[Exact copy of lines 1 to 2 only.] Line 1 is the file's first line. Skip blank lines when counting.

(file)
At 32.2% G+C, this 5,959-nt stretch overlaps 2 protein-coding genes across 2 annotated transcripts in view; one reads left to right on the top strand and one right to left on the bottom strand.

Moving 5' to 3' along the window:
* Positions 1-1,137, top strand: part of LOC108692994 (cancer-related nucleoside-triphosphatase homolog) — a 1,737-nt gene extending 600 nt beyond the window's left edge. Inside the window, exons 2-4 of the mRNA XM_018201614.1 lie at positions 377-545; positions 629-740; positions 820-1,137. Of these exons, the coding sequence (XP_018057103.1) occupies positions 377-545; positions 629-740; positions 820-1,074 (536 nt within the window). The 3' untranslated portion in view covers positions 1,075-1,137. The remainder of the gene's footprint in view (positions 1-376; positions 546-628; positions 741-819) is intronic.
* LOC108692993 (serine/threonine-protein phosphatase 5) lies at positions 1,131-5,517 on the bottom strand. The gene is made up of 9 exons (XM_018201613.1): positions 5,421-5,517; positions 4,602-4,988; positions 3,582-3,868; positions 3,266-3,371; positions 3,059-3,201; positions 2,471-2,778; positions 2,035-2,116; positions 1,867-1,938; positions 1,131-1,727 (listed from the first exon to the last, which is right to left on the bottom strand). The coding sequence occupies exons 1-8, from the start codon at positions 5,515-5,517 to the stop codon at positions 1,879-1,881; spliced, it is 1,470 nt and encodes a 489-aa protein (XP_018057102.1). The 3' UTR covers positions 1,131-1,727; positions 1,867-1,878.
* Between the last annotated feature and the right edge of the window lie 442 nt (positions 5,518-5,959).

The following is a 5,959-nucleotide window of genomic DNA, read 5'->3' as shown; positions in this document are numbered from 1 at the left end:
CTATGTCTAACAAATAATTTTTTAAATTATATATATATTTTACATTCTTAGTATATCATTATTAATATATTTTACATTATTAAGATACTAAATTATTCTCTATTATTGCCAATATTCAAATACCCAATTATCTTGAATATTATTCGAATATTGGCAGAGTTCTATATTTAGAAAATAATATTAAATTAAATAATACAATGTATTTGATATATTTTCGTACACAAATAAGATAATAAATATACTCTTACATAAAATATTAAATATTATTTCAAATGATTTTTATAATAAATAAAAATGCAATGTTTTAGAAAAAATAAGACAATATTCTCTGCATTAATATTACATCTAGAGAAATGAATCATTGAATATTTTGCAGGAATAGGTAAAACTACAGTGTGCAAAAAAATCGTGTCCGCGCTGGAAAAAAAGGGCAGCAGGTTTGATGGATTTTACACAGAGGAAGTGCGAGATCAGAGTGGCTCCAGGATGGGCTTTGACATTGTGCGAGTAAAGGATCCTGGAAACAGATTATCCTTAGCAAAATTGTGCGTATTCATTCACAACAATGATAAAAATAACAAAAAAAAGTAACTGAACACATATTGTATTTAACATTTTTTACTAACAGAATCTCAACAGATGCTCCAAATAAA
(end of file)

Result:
At 32.2% G+C, this 5,959-nt stretch overlaps 2 protein-coding genes across 2 annotated transcripts in view; one reads left to right on the top strand and one right to left on the bottom strand.

Moving 5' to 3' along the window: